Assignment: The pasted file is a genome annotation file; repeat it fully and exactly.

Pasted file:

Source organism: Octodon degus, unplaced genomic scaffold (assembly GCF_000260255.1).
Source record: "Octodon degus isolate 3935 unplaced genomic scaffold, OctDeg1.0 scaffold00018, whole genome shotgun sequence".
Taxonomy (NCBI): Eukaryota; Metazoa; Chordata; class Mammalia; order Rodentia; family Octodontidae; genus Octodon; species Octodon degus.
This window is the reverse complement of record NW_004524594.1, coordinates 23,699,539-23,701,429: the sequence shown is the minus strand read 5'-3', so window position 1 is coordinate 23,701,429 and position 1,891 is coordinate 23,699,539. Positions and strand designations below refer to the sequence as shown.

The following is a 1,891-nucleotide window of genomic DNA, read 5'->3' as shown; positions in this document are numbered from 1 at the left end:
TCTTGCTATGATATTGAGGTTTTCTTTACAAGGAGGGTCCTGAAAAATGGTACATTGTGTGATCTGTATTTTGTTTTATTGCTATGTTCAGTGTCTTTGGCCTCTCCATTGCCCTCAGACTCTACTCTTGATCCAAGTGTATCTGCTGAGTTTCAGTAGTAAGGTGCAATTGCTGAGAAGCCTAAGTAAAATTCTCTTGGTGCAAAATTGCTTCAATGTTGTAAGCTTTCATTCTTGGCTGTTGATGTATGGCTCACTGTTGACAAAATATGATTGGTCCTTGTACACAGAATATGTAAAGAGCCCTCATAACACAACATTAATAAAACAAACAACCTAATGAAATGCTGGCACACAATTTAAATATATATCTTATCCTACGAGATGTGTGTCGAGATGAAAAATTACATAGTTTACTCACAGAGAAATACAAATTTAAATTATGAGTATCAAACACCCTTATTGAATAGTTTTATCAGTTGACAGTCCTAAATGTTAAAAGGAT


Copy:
Source organism: Octodon degus, unplaced genomic scaffold (assembly GCF_000260255.1).
Source record: "Octodon degus isolate 3935 unplaced genomic scaffold, OctDeg1.0 scaffold00018, whole genome shotgun sequence".
Taxonomy (NCBI): Eukaryota; Metazoa; Chordata; class Mammalia; order Rodentia; family Octodontidae; genus Octodon; species Octodon degus.
This window is the reverse complement of record NW_004524594.1, coordinates 23,699,539-23,701,429: the sequence shown is the minus strand read 5'-3', so window position 1 is coordinate 23,701,429 and position 1,891 is coordinate 23,699,539. Positions and strand designations below refer to the sequence as shown.

The following is a 1,891-nucleotide window of genomic DNA, read 5'->3' as shown; positions in this document are numbered from 1 at the left end:
TCTTGCTATGATATTGAGGTTTTCTTTACAAGGAGGGTCCTGAAAAATGGTACATTGTGTGATCTGTATTTTGTTTTATTGCTATGTTCAGTGTCTTTGGCCTCTCCATTGCCCTCAGACTCTACTCTTGATCCAAGTGTATCTGCTGAGTTTCAGTAGTAAGGTGCAATTGCTGAGAAGCCTAAGTAAAATTCTCTTGGTGCAAAATTGCTTCAATGTTGTAAGCTTTCATTCTTGGCTGTTGATGTATGGCTCACTGTTGACAAAATATGATTGGTCCTTGTACACAGAATATGTAAAGAGCCCTCATAACACAACATTAATAAAACAAACAACCTAATGAAATGCTGGCACACAATTTAAATATATATCTTATCCTACGAGATGTGTGTCGAGATGAAAAATTACATAGTTTACTCACAGAGAAATACAAATTTAAATTATGAGTATCAAACACCCTTATTGAATAGTTTTATCAGTTGACAGTCCTAAATGTTAAAAGGAT